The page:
MacPherson v. Buick
Plaintiff, Donald C. MacPherson, bought an automobile from a dealership in 1916. While MacPherson was driving his car, it suddenly collapsed and he was thrown out of the car and injured. Investigations found that one of the wheels was made from a defected wood. The defendant was given the wheel from another manufacturer. Buick Motors Co. then gave the dealership who eventually sold the automobile to MacPherson.
Buick Motors Co. was charged for negligence, and not fraud, because if the car had been properly inspected, the manufacturer would have found the defect and fixed it. The case debated whether or not that Buick Motors Co. owed a “duty of care” to its immediate buyer, the dealership.
The case referred to a similar lawsuit, Thomas v. Winchester. A manufacturer falsely labeled a poison that was sold to a pharmacy, which sold the drug to the customer. The customer, who read the label that the drug was harmless, was hurt after taking it. The manufacturer was responsible for covering damages for the customer due to the fact that they put the customer in “imminent danger.”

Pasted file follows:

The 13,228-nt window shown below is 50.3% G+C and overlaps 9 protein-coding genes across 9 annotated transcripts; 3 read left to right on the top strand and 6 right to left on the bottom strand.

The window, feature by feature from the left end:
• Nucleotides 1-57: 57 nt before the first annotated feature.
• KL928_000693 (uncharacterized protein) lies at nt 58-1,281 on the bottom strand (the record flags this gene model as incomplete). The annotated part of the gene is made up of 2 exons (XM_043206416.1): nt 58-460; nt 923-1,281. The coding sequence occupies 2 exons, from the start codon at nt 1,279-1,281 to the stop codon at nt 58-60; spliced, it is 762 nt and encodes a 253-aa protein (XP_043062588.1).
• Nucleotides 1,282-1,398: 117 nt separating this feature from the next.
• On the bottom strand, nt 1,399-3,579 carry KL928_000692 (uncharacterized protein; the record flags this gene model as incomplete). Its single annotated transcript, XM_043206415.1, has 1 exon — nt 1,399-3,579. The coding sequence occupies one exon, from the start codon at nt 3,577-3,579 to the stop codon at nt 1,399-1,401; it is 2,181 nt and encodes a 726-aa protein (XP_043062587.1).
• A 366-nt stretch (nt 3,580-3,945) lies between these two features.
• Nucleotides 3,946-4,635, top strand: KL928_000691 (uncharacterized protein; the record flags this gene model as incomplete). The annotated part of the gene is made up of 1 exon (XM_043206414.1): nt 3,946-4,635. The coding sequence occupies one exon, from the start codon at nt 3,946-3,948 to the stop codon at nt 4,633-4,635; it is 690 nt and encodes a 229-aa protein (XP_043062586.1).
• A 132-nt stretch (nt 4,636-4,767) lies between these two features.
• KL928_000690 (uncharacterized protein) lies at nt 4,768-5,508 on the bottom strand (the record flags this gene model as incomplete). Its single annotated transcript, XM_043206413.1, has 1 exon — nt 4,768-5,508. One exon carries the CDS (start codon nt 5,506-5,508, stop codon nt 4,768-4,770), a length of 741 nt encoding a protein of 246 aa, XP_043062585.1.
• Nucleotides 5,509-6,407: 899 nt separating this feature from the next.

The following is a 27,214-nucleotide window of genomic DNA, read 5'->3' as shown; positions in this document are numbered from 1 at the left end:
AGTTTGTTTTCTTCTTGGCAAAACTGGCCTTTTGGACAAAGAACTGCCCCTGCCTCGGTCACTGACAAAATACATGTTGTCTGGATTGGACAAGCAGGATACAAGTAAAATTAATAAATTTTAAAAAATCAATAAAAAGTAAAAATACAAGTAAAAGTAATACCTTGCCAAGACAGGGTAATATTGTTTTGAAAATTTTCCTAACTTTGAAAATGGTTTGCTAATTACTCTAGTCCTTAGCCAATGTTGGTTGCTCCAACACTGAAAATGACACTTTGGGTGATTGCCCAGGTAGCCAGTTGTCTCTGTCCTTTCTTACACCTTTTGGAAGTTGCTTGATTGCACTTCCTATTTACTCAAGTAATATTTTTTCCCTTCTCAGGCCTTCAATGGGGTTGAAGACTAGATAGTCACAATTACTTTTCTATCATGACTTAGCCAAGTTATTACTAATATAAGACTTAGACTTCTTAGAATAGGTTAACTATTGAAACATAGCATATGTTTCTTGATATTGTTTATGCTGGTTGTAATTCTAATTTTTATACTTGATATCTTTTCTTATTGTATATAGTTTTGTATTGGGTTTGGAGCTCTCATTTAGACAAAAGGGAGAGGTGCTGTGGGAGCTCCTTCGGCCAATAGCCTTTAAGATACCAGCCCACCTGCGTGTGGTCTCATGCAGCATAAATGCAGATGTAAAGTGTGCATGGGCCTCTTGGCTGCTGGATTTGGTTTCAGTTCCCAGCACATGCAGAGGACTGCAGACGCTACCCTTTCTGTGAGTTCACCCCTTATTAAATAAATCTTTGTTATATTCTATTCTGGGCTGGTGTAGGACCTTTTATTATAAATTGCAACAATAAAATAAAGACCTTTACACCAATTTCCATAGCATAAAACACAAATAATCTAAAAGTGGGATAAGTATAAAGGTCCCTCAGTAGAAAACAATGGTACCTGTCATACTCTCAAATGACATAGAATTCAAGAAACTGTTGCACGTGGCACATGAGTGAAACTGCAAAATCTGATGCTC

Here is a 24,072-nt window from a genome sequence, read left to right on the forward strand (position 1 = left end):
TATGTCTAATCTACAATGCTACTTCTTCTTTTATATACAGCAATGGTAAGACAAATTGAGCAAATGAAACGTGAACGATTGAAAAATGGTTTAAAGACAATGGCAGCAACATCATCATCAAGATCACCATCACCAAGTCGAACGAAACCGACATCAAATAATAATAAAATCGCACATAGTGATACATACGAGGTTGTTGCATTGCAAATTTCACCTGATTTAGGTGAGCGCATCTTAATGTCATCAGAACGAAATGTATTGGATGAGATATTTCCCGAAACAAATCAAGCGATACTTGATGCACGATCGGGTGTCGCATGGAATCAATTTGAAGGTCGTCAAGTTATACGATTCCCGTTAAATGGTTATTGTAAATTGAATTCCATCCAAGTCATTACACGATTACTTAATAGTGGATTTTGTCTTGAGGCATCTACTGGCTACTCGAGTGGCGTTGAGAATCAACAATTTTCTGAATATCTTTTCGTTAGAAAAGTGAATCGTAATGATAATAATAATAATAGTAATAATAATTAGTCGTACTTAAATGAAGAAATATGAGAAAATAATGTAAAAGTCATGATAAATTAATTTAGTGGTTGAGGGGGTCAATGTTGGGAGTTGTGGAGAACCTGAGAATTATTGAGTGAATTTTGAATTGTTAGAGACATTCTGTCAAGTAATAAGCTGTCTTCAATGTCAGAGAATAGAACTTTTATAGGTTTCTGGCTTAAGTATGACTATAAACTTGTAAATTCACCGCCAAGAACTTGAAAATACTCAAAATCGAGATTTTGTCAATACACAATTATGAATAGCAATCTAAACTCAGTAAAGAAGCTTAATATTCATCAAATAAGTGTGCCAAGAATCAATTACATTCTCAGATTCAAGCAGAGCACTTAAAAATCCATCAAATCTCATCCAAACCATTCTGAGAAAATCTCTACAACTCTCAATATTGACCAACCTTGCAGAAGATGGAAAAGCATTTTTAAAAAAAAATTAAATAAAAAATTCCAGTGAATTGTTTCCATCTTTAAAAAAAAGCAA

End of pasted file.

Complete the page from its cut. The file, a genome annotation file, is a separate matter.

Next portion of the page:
Buick Motors Co. must inspect their products before putting it on the market. Their failure to inspect the wooden tire that was purchased from a different manufacturer led to a consumer getting an injury after the wheel collapsed. The company did not know that the wheel had a defect, instead, they simply just did not inspect the wheel, causing negligence.